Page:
Private equity shops are grabbing their tickets to tech investing with buyouts of online booking and travel software companies.
In the past year, firms including Accel-KKR, Thoma Bravo, Silver Lake and 3i Group completed 10 deals in the space, according to Pitchbook data. Buyouts in the space have increased 50 percent since 2014, according to Pitchbook.
Interest in travel technology investing comes as U.S. passenger revenue — a combination of revenue from passengers’ air transportation — is expected to reach $171.4 billion in 2019, up 2.6 percent from 2018, according to recent report by Skift.
Recently, Accel-KKR backed a merger of two providers of software for hotel booking, Pegasus and Travel Tripper.
The combined business, expected to post $65 million in revenue, is striving to bring more traffic to hotel brands through an improved booking system and more personalized reservation experience.
Currently, many hotel brands still use reservation technology developed in the late-1990s or early 2000s.
This creates an opportunity for software providers to offer tech that can improve both the back and front ends of their systems, said Vikram Sood, a technology banker at Houlihan Lokey who advised the AKKR-backed merger.
“We are seeing a lot more activity across all parts of the travel-technology landscape,” he said.
Even with hotel-room rates and occupancy at peak levels, hotels don’t see more profit because operating costs are high, Sood said.
This happens because of rate-parity agreements, requiring distribution platforms like Expedia and Booking.com to offer the same rates as hotels.
At the same time, distribution platforms also have leverage to raise commissions charged to hotel brands.
Now hotels are pushing back to capture some margin. One way to do this is to offer more personalized booking experiences through AI and machine learning, Sood said.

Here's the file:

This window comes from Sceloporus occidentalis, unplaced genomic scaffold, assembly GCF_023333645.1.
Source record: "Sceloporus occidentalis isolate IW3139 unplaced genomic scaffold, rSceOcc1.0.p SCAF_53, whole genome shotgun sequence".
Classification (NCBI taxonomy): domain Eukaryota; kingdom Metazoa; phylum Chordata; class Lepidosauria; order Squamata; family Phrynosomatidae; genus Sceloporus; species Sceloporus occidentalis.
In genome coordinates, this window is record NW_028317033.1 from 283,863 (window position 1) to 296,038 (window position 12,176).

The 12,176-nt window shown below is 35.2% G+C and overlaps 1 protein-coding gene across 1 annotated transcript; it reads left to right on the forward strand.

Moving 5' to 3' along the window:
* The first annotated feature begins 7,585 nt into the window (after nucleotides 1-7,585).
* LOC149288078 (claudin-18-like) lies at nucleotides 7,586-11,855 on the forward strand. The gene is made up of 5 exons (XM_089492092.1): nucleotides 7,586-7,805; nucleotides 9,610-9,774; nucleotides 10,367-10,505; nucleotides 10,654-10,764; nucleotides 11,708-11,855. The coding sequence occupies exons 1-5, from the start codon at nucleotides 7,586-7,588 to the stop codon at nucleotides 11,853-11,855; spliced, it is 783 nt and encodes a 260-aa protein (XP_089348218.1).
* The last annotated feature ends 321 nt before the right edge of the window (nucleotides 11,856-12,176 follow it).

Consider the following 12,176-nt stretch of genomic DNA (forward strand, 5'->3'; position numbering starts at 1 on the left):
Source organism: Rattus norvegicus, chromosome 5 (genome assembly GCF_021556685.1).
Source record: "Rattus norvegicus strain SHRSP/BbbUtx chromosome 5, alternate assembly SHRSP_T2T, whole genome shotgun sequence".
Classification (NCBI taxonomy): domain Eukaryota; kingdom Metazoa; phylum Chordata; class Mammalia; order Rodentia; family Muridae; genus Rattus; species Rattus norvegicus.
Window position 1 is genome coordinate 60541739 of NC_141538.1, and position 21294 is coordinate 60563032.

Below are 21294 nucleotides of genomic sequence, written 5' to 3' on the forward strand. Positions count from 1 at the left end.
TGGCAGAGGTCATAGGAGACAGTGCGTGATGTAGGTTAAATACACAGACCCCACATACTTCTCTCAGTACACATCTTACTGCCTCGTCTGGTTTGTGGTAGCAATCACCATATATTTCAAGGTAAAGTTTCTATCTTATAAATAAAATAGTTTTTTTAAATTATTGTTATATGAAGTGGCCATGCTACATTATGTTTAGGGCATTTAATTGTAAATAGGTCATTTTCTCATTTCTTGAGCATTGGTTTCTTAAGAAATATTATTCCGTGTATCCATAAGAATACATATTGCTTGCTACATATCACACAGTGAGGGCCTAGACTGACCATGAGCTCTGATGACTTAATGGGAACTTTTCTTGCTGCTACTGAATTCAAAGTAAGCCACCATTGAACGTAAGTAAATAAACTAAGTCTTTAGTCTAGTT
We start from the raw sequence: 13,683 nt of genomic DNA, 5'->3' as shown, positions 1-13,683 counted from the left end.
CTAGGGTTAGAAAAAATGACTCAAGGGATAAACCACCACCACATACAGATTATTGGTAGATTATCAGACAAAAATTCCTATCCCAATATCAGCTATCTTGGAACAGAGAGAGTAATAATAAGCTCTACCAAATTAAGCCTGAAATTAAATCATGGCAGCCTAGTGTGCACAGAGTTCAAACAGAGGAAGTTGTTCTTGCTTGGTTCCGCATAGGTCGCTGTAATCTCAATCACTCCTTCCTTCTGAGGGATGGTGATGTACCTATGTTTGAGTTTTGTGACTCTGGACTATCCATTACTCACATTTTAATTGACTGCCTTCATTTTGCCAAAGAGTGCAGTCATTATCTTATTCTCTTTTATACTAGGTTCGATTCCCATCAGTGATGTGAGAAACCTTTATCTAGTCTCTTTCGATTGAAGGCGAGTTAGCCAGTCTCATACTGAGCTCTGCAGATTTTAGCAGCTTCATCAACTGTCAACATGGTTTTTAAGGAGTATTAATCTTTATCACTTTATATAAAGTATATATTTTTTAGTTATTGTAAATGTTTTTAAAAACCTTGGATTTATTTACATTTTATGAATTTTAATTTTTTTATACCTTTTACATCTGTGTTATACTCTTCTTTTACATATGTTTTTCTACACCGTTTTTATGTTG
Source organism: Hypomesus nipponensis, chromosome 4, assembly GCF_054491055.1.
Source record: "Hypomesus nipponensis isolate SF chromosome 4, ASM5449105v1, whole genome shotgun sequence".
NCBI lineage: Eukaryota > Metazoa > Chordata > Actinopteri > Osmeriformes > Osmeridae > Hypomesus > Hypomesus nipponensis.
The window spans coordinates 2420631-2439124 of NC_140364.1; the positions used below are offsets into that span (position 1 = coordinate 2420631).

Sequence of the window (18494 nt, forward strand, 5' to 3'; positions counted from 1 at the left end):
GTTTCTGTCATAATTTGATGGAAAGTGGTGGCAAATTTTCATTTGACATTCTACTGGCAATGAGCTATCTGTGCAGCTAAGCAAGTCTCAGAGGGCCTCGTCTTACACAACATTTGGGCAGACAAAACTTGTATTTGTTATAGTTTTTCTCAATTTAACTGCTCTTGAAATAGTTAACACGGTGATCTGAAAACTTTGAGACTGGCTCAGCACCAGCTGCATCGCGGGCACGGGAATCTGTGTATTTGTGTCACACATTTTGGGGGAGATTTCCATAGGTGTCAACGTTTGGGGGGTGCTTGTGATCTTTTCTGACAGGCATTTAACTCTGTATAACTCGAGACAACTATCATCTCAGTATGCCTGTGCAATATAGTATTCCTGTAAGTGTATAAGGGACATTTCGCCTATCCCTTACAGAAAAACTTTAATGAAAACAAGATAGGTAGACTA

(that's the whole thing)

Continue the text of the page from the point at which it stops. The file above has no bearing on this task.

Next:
Corporate travel technology will be another area to transform, industry observers say.
Alliance Reservations Network, a travel-booking engine for groups and corporations, is exploring ways to raise capital, a source familiar with the company told Buyouts.
The Orlando, Florida, business posted north of $55 million in revenue last year with more than 75 percent growth, the source said. The firm wants outside capital to scale operations and sales volume, potentially through PE investments.
PE is capitalizing on several factors as travel arrangements become more software-driven and the industry consolidates.
Factors include predictable revenue, ability to scale businesses with add-ons, and the opportunity for exit to future buyers, Jim Rosener, partner at Pepper Hamilton, told Buyouts.
Investing in web-travel platforms also makes sense as modern travelers are more focused on cost savings and points benefits, Rosener said.
Last month, 3i Group bought SOR Technology, a web platform that provides access to deals on hotels, vacation homes, flights and car rentals for business-to-business and end-user customers.
3i invested $24 million to merge SOR with International Cruise & Excursion, a 3i portfolio company that connects customers with exclusive promotions for cruise travel.
ICE technology works like this: The web platform connects credit-card holders of partner brands like American Express and USAA with unsold inventory on cruise liners offered at discounts and available for booking through collected credit card points.
The combined company’s business model enhances the marketing capabilities of partner brands while helping cruise companies like Carnival extract revenue from unsold inventory, Andrew Olinick, co-head of 3i Group’s North America Private Equity unit team, told Buyouts.
“The reality is if you are a travel supplier, you’re looking to find channels other than Expedia. Expedia solves one problem – which is quick and easy booking,” Olinick said.
“What we are excited about is the combined company solves a pain-point travel problem, which is to sell inventory.”
Action Item: To contact 3i Group’s investor relations email IRTeam@3i.com.